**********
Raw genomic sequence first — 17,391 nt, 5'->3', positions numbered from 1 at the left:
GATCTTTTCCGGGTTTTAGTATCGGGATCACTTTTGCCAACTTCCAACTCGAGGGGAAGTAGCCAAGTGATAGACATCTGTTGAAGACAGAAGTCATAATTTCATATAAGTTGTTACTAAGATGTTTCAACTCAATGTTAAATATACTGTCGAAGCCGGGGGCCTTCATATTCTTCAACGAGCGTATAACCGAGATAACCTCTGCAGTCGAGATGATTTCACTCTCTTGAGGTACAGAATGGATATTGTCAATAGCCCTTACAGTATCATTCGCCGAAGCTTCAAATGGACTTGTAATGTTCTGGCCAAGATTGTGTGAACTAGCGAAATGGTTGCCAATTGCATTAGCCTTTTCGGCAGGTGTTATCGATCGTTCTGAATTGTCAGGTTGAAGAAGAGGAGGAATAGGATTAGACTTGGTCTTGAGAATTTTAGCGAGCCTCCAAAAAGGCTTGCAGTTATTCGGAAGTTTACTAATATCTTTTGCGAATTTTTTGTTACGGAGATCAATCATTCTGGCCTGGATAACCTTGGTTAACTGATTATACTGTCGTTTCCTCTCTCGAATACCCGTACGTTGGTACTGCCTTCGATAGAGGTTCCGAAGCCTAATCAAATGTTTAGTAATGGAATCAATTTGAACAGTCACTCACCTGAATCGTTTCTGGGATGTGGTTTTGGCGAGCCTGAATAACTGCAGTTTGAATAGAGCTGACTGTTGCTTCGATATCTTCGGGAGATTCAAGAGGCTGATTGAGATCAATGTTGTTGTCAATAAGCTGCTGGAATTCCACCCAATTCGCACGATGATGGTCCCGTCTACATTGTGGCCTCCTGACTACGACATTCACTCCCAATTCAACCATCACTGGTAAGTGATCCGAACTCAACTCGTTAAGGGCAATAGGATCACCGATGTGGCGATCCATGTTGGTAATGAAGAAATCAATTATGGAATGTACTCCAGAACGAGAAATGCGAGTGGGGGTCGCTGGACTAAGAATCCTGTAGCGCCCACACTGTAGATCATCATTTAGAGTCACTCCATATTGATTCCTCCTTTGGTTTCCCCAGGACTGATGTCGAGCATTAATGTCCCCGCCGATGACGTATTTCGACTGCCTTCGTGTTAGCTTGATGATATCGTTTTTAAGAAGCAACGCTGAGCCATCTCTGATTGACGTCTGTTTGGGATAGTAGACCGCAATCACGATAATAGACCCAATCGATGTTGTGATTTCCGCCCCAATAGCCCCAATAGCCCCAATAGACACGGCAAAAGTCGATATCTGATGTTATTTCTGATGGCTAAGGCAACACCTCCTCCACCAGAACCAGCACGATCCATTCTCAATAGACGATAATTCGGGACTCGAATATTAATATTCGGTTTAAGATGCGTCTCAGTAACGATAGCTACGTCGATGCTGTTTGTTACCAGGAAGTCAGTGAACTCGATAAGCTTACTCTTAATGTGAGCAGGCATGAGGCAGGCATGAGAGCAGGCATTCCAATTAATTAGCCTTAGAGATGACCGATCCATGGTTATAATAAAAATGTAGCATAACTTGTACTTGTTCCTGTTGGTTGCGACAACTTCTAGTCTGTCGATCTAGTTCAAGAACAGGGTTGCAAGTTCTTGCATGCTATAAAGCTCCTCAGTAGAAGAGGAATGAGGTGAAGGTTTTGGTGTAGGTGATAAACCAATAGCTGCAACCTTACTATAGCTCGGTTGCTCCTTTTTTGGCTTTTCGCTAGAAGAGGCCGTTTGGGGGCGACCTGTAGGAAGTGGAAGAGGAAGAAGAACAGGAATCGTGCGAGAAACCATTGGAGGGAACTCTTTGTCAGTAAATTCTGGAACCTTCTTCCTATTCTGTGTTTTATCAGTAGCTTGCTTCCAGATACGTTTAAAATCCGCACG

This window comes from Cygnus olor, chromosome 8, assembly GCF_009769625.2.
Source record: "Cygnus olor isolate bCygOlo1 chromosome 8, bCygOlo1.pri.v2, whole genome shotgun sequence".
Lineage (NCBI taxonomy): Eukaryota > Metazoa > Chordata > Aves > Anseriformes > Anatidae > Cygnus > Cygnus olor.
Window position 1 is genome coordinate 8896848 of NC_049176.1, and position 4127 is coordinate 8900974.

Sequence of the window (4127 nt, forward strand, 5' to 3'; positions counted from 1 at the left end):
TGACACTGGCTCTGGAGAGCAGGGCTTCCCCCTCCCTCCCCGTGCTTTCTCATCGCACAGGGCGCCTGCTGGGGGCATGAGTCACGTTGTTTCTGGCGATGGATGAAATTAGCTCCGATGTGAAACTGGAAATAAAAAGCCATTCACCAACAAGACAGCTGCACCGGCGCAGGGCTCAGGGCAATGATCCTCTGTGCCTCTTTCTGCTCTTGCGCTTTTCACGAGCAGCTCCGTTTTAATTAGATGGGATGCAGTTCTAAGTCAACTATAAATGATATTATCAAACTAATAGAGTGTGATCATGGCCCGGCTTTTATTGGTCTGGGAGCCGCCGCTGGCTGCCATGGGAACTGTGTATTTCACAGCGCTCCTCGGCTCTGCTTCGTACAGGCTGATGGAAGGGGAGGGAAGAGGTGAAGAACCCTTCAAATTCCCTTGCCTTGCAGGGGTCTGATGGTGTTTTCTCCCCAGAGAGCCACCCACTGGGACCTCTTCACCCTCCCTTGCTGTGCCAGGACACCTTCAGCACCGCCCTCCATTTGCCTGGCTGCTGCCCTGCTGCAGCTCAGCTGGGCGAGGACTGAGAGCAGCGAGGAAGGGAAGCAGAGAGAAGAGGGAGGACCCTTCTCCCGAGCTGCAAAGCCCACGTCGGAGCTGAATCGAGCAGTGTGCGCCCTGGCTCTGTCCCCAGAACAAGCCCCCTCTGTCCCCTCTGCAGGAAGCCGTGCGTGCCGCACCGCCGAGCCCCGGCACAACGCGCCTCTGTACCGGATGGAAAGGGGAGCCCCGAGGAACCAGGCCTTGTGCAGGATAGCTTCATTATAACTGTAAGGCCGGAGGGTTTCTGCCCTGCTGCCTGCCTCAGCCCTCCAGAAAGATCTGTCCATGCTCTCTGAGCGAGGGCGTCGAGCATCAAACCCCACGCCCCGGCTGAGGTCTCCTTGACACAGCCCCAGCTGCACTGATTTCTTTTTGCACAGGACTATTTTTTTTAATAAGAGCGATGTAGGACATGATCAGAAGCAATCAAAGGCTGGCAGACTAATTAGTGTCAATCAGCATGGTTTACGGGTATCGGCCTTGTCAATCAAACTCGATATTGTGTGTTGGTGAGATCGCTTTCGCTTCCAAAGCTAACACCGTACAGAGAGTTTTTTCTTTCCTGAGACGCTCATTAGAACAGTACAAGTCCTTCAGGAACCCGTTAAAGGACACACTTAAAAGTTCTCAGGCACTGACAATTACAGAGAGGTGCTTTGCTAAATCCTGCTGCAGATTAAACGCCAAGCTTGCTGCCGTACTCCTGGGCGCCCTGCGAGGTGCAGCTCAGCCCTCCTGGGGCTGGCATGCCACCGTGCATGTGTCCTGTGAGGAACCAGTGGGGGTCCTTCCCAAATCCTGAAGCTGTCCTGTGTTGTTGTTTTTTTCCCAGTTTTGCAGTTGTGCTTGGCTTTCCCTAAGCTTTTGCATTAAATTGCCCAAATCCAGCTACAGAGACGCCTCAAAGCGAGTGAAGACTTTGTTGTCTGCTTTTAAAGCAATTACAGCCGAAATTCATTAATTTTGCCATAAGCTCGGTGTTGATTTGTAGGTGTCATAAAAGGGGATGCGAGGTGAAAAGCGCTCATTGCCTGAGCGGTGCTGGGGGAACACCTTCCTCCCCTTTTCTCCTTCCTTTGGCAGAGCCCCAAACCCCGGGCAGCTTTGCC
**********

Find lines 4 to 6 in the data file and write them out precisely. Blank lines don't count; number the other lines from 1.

Source record: "Cygnus olor isolate bCygOlo1 chromosome 8, bCygOlo1.pri.v2, whole genome shotgun sequence".
Lineage (NCBI taxonomy): Eukaryota > Metazoa > Chordata > Aves > Anseriformes > Anatidae > Cygnus > Cygnus olor.
Window position 1 is genome coordinate 8896848 of NC_049176.1, and position 4127 is coordinate 8900974.